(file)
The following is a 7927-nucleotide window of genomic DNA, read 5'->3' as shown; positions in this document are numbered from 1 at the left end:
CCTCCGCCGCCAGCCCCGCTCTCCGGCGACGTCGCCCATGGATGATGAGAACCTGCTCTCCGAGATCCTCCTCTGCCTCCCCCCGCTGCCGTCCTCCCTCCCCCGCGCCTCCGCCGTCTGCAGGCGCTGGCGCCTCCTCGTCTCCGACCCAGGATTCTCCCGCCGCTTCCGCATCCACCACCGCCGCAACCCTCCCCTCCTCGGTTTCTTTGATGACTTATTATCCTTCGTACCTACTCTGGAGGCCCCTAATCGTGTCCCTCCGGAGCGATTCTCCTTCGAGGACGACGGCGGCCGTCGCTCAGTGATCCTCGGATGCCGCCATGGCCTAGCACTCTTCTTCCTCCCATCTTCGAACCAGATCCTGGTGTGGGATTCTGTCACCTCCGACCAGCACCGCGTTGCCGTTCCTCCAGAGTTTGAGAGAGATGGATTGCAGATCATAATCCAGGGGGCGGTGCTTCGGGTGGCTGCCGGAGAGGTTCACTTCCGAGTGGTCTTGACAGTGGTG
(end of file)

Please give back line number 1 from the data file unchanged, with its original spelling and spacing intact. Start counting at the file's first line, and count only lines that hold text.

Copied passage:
The following is a 7927-nucleotide window of genomic DNA, read 5'->3' as shown; positions in this document are numbered from 1 at the left end: